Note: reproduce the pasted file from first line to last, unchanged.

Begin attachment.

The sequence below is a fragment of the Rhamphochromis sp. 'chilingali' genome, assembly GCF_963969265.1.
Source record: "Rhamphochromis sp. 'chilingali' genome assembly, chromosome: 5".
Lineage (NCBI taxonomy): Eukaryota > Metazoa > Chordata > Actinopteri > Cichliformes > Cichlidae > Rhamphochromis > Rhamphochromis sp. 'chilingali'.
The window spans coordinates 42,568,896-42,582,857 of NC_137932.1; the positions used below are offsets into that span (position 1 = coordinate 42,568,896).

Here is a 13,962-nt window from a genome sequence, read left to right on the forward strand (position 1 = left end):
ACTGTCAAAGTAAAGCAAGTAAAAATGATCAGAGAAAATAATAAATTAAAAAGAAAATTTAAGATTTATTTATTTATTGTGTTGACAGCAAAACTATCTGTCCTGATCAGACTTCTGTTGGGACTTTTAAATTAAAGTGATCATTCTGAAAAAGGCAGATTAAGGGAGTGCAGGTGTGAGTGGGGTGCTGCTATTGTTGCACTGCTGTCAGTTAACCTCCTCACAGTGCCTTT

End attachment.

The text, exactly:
The sequence below is a fragment of the Rhamphochromis sp. 'chilingali' genome, assembly GCF_963969265.1.
Source record: "Rhamphochromis sp. 'chilingali' genome assembly, chromosome: 5".
Lineage (NCBI taxonomy): Eukaryota > Metazoa > Chordata > Actinopteri > Cichliformes > Cichlidae > Rhamphochromis > Rhamphochromis sp. 'chilingali'.
The window spans coordinates 42,568,896-42,582,857 of NC_137932.1; the positions used below are offsets into that span (position 1 = coordinate 42,568,896).

Here is a 13,962-nt window from a genome sequence, read left to right on the forward strand (position 1 = left end):
ACTGTCAAAGTAAAGCAAGTAAAAATGATCAGAGAAAATAATAAATTAAAAAGAAAATTTAAGATTTATTTATTTATTGTGTTGACAGCAAAACTATCTGTCCTGATCAGACTTCTGTTGGGACTTTTAAATTAAAGTGATCATTCTGAAAAAGGCAGATTAAGGGAGTGCAGGTGTGAGTGGGGTGCTGCTATTGTTGCACTGCTGTCAGTTAACCTCCTCACAGTGCCTTT